The most important component for any adaptive video streaming protocol is the video player. A bad adaptive video player implementation will result in bad video experience for the user, no matter which adaptive protocol is used. The most important feature of an adaptive video player is to measure the available network bandwidth correctly, and select the most suitable video quality for the measured bandwidth. A good adaptive video player will consider multiple variables besides the network bandwidth when choosing the video quality, in order to achieve the best viewing experience, which is playing the highest sustainable video quality, and totally avoid stalling.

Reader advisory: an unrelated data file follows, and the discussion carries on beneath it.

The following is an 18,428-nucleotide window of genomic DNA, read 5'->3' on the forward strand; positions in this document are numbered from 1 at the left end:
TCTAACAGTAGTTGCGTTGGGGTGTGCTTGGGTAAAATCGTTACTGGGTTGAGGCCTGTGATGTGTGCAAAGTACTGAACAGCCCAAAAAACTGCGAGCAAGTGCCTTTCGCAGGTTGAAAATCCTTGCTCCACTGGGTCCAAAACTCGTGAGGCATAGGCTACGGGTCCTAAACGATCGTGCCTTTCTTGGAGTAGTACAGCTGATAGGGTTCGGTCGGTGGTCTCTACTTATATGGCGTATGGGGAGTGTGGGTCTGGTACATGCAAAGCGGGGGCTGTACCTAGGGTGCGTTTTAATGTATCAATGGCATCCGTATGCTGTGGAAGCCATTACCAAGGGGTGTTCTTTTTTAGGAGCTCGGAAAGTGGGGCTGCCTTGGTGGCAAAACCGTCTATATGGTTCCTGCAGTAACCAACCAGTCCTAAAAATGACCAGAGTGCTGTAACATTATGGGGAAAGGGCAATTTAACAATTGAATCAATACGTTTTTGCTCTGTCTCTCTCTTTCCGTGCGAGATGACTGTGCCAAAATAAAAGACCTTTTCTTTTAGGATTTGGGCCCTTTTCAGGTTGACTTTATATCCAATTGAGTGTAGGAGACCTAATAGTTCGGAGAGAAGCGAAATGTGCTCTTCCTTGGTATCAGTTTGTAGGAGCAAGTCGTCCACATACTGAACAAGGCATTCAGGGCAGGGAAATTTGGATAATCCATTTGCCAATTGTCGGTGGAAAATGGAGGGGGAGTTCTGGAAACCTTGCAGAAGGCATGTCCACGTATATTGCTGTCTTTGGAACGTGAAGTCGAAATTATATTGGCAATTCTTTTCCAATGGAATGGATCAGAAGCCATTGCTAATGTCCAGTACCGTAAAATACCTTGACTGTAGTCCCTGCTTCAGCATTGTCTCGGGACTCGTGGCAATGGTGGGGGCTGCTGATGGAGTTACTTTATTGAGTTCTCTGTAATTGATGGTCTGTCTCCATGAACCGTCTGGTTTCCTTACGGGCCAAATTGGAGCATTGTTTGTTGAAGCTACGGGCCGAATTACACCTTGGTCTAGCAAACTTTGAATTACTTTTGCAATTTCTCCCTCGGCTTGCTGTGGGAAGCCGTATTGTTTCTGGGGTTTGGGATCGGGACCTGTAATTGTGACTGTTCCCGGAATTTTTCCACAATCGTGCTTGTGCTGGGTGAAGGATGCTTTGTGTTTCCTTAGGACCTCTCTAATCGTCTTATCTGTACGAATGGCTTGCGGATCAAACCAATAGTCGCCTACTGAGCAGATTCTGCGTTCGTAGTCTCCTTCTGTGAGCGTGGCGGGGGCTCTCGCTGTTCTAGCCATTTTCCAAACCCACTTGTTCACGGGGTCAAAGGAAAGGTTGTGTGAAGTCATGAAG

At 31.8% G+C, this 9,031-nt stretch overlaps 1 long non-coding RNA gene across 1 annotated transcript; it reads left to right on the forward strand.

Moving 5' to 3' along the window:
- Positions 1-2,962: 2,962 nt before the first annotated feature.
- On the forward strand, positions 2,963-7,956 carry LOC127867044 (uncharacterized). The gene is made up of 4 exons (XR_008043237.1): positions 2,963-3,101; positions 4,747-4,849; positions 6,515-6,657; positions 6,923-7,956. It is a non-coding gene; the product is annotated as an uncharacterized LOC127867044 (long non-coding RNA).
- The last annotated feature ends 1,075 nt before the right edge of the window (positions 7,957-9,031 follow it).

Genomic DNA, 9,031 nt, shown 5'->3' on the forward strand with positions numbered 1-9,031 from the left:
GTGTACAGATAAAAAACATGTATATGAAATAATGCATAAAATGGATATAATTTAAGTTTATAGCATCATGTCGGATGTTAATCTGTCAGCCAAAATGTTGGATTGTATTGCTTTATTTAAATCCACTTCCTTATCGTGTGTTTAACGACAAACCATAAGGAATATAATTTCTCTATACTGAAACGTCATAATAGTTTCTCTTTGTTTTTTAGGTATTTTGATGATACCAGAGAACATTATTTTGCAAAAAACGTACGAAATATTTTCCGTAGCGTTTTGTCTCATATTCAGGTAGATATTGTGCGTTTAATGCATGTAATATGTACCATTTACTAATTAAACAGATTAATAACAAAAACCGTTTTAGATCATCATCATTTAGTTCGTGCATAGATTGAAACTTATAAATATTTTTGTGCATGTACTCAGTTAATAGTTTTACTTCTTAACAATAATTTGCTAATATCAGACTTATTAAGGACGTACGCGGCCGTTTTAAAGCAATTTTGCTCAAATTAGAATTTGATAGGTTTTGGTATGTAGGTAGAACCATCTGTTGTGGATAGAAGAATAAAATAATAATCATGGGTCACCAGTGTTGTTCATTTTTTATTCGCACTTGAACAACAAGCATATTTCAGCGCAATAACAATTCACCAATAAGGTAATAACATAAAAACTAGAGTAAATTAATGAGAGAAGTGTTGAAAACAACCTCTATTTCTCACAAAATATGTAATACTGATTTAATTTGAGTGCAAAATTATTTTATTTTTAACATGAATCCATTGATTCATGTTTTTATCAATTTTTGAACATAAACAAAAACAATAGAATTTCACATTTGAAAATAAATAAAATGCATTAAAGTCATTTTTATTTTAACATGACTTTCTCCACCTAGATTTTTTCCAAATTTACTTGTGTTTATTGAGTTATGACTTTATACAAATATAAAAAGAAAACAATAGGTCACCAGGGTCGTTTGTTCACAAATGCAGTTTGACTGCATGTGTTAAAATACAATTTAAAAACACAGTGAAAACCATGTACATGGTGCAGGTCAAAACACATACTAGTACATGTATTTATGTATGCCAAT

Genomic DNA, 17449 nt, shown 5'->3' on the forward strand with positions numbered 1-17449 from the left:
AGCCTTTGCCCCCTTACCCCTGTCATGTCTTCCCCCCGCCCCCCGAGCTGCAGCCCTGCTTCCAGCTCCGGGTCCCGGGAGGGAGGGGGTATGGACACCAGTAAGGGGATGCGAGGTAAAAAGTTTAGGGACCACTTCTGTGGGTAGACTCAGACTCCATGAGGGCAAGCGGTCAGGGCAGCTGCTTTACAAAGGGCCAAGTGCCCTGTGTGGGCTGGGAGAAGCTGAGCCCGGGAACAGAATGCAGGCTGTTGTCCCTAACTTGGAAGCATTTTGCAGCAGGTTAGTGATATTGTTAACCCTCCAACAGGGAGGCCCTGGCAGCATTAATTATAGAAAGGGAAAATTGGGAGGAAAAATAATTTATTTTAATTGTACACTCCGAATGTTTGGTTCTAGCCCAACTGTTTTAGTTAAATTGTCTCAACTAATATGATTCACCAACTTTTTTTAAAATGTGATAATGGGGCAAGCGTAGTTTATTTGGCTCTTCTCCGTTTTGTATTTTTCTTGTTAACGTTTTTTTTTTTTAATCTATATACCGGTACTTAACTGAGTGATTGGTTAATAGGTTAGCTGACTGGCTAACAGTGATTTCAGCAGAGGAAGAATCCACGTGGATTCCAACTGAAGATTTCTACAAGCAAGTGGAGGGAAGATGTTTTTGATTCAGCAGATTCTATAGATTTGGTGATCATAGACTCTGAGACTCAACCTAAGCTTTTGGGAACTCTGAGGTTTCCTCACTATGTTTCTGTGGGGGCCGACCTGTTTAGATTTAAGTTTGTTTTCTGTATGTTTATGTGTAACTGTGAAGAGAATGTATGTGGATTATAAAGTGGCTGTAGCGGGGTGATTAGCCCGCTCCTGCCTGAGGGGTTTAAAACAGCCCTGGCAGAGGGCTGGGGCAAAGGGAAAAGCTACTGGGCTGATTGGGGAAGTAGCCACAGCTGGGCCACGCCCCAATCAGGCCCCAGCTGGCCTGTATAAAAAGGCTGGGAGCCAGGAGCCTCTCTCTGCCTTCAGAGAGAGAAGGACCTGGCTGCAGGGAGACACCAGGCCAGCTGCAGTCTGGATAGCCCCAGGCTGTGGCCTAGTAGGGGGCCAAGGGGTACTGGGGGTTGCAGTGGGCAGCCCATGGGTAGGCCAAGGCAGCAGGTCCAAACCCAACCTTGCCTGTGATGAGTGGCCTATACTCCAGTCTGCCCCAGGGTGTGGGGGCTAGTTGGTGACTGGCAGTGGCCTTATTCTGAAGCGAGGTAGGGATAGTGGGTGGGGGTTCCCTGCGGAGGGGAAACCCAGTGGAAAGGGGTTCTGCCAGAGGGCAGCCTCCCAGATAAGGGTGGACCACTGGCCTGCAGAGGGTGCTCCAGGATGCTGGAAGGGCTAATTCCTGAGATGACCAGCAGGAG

To be continued…
In the next post I will list some of the issues I encountered in different adaptive video player implementations, and will give my own guidelines and recommendations for best video experience.